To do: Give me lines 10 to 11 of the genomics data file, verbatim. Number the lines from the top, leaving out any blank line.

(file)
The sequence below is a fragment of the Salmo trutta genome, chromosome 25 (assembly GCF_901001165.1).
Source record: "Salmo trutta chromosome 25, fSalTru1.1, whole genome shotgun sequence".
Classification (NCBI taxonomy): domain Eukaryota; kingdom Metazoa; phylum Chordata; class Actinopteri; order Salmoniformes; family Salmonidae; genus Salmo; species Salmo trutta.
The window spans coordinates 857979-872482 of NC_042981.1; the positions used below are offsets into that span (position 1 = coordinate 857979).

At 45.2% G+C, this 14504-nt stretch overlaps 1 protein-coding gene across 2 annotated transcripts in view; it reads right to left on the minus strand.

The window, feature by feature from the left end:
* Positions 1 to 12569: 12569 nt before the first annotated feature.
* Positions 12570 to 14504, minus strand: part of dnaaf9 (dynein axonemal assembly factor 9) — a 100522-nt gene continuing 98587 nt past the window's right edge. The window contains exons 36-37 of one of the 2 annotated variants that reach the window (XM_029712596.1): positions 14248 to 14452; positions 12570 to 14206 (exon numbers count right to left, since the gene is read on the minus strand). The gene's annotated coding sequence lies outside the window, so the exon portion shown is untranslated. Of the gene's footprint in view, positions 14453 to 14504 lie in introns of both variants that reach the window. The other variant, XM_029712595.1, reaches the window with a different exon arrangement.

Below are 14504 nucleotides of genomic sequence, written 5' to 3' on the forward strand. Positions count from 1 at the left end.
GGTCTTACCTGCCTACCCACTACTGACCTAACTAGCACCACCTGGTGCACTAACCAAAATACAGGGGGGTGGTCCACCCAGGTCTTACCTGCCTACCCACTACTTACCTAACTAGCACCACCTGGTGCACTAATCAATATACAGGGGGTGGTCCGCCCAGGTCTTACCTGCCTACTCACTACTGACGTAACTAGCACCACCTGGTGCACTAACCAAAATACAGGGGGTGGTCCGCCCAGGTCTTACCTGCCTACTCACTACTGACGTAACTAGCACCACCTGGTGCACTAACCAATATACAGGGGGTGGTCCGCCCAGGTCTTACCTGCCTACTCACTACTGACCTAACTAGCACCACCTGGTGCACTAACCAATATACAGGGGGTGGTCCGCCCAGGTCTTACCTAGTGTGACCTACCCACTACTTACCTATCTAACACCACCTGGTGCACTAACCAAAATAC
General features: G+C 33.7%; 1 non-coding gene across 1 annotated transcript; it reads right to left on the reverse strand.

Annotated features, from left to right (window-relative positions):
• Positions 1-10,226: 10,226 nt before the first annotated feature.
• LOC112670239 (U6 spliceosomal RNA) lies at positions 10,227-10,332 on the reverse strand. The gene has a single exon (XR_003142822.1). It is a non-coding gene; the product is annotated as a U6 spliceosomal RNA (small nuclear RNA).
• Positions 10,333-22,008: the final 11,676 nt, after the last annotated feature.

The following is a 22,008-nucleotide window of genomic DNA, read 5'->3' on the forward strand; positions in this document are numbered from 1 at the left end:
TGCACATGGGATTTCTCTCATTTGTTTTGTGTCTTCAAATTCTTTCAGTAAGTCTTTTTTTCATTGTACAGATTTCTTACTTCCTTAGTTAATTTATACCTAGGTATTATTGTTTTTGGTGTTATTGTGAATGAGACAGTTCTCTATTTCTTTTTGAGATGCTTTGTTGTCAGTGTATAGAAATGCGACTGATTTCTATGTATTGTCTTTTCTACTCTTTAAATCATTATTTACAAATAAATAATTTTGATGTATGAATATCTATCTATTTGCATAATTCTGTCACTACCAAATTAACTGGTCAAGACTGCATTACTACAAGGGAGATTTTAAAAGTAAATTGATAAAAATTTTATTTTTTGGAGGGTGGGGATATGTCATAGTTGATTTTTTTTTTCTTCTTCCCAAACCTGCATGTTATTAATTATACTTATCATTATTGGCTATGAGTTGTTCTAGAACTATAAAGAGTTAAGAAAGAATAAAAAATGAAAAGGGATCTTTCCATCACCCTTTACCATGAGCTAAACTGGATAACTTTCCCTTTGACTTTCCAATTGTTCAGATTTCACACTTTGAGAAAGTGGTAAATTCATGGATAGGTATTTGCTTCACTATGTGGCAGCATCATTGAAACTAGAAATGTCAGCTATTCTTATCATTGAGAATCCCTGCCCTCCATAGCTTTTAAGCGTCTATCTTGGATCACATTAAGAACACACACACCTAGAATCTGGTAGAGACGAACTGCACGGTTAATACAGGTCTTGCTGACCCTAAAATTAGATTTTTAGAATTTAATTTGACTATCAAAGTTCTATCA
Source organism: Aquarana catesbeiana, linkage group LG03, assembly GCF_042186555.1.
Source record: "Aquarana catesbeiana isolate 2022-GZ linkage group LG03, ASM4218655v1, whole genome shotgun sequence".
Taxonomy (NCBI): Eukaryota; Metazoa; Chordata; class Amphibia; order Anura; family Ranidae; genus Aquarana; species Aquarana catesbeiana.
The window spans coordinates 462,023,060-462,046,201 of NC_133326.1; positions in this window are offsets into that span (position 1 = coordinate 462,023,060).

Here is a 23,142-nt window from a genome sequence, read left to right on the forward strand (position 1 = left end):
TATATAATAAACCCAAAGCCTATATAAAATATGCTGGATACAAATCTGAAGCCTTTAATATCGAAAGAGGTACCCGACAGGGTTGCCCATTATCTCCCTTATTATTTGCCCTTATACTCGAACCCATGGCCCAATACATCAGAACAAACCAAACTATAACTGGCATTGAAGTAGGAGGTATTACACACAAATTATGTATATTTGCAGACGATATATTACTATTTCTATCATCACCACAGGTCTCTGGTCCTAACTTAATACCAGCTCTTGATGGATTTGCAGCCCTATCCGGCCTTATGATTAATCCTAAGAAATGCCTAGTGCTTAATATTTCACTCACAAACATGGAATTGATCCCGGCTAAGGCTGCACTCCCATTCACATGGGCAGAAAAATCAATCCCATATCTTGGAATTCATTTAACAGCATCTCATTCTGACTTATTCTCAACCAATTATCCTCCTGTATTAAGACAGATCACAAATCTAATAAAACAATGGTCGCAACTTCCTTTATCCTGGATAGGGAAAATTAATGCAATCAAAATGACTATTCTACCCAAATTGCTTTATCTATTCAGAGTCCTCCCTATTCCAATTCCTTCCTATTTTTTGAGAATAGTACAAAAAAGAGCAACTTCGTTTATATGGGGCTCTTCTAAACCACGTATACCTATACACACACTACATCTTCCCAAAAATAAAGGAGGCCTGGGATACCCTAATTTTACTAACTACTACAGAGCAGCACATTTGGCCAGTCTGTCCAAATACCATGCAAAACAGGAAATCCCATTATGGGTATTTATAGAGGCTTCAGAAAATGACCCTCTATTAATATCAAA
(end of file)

GGTCTTACCTGCCTACCCACTACTGACCTAACTAGCACCACCTGGTGCACTAACCAAAATACAGGGGGGTGGTCCACCCAGGTCTTACCTGCCTACCCACTACTTACCTAACTAGCACCACCTGGTGCACTAATCAATATACAGGGGGTGGTCCGCCCAGGTCTTACCTGCCTACTCACTACTGACGTAACTAGCACCACCTGGTGCACTAACCAAAATACAGGGGGTGGTCCGCCCAGGTCTTACCTGCCTACTCACTACTGACGTAACTAGCACCACCTGGTGCACTAACCAATATACAGGGGGTGGTCCGCCCAGGTCTTACCTGCCTACTCACTACTGACCTAACTAGCACCACCTGGTGCACTAACCAATATACAGGGGGTGGTCCGCCCAGGTCTTACCTAGTGTGACCTACCCACTACTTACCTATCTAACACCACCTGGTGCACTAACCAAAATAC
General features: G+C 33.7%; 1 non-coding gene across 1 annotated transcript; it reads right to left on the reverse strand.